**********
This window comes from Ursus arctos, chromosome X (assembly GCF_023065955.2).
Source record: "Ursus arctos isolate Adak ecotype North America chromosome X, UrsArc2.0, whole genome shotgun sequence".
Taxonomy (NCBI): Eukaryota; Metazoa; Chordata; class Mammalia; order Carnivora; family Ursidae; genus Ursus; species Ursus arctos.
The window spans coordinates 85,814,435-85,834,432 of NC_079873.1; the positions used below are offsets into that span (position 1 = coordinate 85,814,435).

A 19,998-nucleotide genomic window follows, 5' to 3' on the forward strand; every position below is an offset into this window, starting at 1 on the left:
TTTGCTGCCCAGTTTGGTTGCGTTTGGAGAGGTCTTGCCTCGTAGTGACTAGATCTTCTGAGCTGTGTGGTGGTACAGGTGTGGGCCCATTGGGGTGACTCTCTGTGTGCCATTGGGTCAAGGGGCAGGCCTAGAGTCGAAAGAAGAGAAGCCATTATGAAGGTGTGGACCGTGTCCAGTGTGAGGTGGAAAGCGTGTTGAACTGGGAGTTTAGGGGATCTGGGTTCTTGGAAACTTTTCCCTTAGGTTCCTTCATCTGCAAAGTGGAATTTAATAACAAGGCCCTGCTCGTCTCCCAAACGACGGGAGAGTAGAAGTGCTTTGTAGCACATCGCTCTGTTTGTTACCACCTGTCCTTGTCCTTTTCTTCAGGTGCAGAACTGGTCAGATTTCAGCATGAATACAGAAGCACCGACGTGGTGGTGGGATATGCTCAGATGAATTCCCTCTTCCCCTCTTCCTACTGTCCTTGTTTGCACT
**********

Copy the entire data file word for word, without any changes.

This window comes from Ursus arctos, chromosome X (assembly GCF_023065955.2).
Source record: "Ursus arctos isolate Adak ecotype North America chromosome X, UrsArc2.0, whole genome shotgun sequence".
Taxonomy (NCBI): Eukaryota; Metazoa; Chordata; class Mammalia; order Carnivora; family Ursidae; genus Ursus; species Ursus arctos.
The window spans coordinates 85,814,435-85,834,432 of NC_079873.1; the positions used below are offsets into that span (position 1 = coordinate 85,814,435).

A 19,998-nucleotide genomic window follows, 5' to 3' on the forward strand; every position below is an offset into this window, starting at 1 on the left:
TTTGCTGCCCAGTTTGGTTGCGTTTGGAGAGGTCTTGCCTCGTAGTGACTAGATCTTCTGAGCTGTGTGGTGGTACAGGTGTGGGCCCATTGGGGTGACTCTCTGTGTGCCATTGGGTCAAGGGGCAGGCCTAGAGTCGAAAGAAGAGAAGCCATTATGAAGGTGTGGACCGTGTCCAGTGTGAGGTGGAAAGCGTGTTGAACTGGGAGTTTAGGGGATCTGGGTTCTTGGAAACTTTTCCCTTAGGTTCCTTCATCTGCAAAGTGGAATTTAATAACAAGGCCCTGCTCGTCTCCCAAACGACGGGAGAGTAGAAGTGCTTTGTAGCACATCGCTCTGTTTGTTACCACCTGTCCTTGTCCTTTTCTTCAGGTGCAGAACTGGTCAGATTTCAGCATGAATACAGAAGCACCGACGTGGTGGTGGGATATGCTCAGATGAATTCCCTCTTCCCCTCTTCCTACTGTCCTTGTTTGCACT